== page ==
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I hate to keep asking him. He won't let me pay him so it's kind of embarrassing. What about the older rod welder types. I'm not going to be doing this very often at all.

I only have 110 in the shop but I do have a 20amp circuit out there.

yeah about all i ever intend to do is make drive wheels and weld mounting bars to bike frames. Maybe make a repair to a frame now and then.

I probably am going to have him do this one for me but If I do any more I'm definitely going to buy a welder of some kind.

So what is the minimum amps to make the two nuts stay together under runing rpms.
 

Ilikeabikea

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With 110 you're limited pretty much to wire. Stick rod welding is much more difficult. I have seen some 110 stick machines but they were very hard to weld with..........................
 

Dave31

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Mar 1, 2008
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Deacon, I recomend you go with a 110 wire feed. For your need's I think it would work perfect. I've got a 110 that I got at Harbor freght for $120.00. I was a bit worried about the quality of this welder because it is chinese made. But I just needed something for around the house, going back and forth to the shop was getting a bit old.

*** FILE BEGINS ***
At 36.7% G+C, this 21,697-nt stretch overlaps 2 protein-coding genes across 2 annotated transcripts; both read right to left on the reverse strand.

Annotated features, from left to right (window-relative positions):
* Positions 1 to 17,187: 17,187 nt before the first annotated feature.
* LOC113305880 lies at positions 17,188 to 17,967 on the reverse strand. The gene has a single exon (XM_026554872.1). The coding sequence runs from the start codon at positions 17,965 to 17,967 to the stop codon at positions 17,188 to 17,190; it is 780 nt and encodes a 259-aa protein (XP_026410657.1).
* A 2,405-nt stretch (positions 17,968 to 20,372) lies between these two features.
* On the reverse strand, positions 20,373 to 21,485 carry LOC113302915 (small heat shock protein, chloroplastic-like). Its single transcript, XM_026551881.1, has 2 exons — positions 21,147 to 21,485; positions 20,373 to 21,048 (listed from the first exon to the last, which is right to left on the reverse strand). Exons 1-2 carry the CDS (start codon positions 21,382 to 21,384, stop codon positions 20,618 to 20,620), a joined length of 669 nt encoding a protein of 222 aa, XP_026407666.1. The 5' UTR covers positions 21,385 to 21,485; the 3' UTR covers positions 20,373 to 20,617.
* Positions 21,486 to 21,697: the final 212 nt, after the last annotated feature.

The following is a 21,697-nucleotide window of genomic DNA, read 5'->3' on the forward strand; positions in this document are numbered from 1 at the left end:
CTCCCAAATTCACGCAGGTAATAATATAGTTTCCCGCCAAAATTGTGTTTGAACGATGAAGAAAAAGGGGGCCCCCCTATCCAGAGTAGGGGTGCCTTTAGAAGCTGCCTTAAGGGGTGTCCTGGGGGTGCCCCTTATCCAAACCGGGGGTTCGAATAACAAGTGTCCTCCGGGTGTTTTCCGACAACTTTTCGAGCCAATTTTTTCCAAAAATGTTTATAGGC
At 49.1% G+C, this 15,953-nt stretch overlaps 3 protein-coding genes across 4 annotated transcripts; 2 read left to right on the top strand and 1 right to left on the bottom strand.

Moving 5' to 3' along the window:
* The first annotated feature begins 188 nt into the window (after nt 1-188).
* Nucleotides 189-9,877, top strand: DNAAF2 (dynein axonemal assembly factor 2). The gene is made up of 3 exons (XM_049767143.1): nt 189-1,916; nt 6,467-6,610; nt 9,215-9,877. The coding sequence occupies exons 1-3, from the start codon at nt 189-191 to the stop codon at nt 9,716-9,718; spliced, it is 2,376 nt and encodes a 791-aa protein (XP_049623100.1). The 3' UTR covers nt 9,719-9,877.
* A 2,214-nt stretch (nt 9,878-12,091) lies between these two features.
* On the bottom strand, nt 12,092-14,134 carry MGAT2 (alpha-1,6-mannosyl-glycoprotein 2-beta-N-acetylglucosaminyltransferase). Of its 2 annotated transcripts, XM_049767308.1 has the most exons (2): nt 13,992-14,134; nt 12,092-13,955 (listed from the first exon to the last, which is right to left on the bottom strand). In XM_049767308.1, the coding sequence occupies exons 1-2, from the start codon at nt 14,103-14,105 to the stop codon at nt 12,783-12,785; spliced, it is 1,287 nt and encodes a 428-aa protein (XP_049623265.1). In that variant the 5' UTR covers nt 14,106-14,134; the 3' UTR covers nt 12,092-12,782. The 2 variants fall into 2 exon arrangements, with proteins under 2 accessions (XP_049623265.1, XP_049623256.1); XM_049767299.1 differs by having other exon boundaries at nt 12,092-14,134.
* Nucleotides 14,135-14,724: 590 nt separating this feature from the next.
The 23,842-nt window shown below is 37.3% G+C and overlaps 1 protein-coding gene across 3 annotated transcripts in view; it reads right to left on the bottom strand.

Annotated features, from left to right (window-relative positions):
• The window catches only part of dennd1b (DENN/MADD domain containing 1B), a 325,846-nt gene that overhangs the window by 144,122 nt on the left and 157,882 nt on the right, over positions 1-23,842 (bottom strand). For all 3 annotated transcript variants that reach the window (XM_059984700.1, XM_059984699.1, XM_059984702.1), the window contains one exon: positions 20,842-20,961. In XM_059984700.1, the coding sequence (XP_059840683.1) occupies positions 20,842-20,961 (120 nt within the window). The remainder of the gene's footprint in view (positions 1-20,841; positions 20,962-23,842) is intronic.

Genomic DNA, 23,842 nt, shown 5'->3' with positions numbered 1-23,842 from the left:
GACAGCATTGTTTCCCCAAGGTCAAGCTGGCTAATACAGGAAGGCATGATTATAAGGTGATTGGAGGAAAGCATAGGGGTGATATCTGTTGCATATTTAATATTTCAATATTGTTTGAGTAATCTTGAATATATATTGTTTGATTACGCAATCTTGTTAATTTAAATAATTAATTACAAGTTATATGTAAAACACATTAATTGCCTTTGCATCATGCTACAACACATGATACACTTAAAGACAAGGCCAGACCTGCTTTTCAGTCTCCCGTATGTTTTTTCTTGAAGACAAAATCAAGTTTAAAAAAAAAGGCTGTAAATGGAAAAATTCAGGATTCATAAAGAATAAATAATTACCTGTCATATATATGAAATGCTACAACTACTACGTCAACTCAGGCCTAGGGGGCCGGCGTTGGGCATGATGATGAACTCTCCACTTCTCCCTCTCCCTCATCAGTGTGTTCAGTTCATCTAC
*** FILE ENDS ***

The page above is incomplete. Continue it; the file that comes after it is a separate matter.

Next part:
I have been using this welder for four years now and I use the crap out of it with no problems. I have 4 sure gotten my money out of it. I think wire feed is easier to learn then stick, but it is just like everyhting; it takes practice.

I love to weld, something about making heat and fuseing two pieces of metal into one really turns me on rotfl The self satisfaction of making that perfect bead is awesome!
 

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Ilikeabikea

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That looks a lot like the machine I have. Mine is Campbell Hausfeld. It works really good. I use it alot. Are you running solid wire or flux core? Mine came with a regulator but as high as co2 is I just use the flux core wire. One thing I have found out too is don't use the really cheap flux wire. I bought some Chicago Electric flux wire and I couldn't hardly weld with it. I switched to some Hobart wire and it was like I had gotten a new machine....................